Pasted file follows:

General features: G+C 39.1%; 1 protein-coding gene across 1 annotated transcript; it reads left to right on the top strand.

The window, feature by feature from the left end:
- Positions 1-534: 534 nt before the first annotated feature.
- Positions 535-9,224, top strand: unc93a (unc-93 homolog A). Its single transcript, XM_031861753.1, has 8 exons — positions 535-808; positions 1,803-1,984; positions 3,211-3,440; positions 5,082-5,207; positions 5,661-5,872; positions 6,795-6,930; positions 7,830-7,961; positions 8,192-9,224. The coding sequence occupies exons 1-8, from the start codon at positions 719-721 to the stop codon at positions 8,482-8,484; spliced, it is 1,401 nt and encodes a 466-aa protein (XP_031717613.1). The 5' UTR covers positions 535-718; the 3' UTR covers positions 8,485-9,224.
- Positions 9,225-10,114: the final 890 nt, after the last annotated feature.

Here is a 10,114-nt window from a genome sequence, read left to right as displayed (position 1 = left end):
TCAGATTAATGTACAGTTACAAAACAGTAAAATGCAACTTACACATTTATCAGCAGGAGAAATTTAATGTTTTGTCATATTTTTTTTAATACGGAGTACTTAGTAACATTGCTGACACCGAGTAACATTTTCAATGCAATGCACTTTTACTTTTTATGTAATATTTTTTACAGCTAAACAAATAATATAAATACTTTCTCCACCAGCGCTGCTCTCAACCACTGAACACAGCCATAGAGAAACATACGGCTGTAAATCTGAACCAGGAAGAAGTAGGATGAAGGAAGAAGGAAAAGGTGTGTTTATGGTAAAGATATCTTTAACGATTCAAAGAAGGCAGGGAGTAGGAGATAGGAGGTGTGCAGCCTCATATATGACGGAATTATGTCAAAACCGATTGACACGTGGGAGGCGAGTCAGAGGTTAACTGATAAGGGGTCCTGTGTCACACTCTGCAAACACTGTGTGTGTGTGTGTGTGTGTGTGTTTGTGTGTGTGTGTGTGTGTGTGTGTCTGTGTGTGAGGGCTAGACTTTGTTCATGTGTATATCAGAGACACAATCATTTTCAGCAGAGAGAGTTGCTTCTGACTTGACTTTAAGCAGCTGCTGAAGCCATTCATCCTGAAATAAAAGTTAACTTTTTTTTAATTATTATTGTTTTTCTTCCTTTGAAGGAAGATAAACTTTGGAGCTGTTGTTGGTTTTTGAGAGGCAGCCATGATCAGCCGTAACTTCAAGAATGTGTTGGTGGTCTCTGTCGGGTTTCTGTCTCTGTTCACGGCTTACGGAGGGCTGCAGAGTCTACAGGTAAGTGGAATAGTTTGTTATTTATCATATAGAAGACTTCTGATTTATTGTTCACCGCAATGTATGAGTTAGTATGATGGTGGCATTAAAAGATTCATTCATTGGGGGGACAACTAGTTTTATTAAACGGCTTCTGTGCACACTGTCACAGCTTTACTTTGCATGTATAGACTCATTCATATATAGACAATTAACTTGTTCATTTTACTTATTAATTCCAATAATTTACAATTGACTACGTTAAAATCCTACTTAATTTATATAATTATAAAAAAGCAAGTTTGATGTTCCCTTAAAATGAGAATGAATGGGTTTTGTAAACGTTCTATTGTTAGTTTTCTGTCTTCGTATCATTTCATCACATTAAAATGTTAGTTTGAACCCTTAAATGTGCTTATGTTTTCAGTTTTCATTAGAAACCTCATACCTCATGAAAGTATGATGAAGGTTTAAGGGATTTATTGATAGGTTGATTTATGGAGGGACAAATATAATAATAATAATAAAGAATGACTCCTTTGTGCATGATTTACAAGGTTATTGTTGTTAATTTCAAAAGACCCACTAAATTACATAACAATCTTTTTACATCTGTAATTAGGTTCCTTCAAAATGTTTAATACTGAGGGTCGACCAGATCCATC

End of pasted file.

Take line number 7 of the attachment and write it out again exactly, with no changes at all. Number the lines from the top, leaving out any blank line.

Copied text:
TCAGATTAATGTACAGTTACAAAACAGTAAAATGCAACTTACACATTTATCAGCAGGAGAAATTTAATGTTTTGTCATATTTTTTTTAATACGGAGTACTTAGTAACATTGCTGACACCGAGTAACATTTTCAATGCAATGCACTTTTACTTTTTATGTAATATTTTTTACAGCTAAACAAATAATATAAATACTTTCTCCACCAGCGCTGCTCTCAACCACTGAACACAGCCATAGAGAAACATACGGCTGTAAATCTGAACCAGGAAGAAGTAGGATGAAGGAAGAAGGAAAAGGTGTGTTTATGGTAAAGATATCTTTAACGATTCAAAGAAGGCAGGGAGTAGGAGATAGGAGGTGTGCAGCCTCATATATGACGGAATTATGTCAAAACCGATTGACACGTGGGAGGCGAGTCAGAGGTTAACTGATAAGGGGTCCTGTGTCACACTCTGCAAACACTGTGTGTGTGTGTGTGTGTGTGTGTTTGTGTGTGTGTGTGTGTGTGTGTGTCTGTGTGTGAGGGCTAGACTTTGTTCATGTGTATATCAGAGACACAATCATTTTCAGCAGAGAGAGTTGCTTCTGACTTGACTTTAAGCAGCTGCTGAAGCCATTCATCCTGAAATAAAAGTTAACTTTTTTTTAATTATTATTGTTTTTCTTCCTTTGAAGGAAGATAAACTTTGGAGCTGTTGTTGGTTTTTGAGAGGCAGCCATGATCAGCCGTAACTTCAAGAATGTGTTGGTGGTCTCTGTCGGGTTTCTGTCTCTGTTCACGGCTTACGGAGGGCTGCAGAGTCTACAGGTAAGTGGAATAGTTTGTTATTTATCATATAGAAGACTTCTGATTTATTGTTCACCGCAATGTATGAGTTAGTATGATGGTGGCATTAAAAGATTCATTCATTGGGGGGACAACTAGTTTTATTAAACGGCTTCTGTGCACACTGTCACAGCTTTACTTTGCATGTATAGACTCATTCATATATAGACAATTAACTTGTTCATTTTACTTATTAATTCCAATAATTTACAATTGACTACGTTAAAATCCTACTTAATTTATATAATTATAAAAAAGCAAGTTTGATGTTCCCTTAAAATGAGAATGAATGGGTTTTGTAAACGTTCTATTGTTAGTTTTCTGTCTTCGTATCATTTCATCACATTAAAATGTTAGTTTGAACCCTTAAATGTGCTTATGTTTTCAGTTTTCATTAGAAACCTCATACCTCATGAAAGTATGATGAAGGTTTAAGGGATTTATTGATAGGTTGATTTATGGAGGGACAAATATAATAATAATAATAAAGAATGACTCCTTTGTGCATGATTTACAAGGTTATTGTTGTTAATTTCAAAAGACCCACTAAATTACATAACAATCTTTTTACATCTGTAATTAGGTTCCTTCAAAATGTTTAATACTGAGGGTCGACCAGATCCATC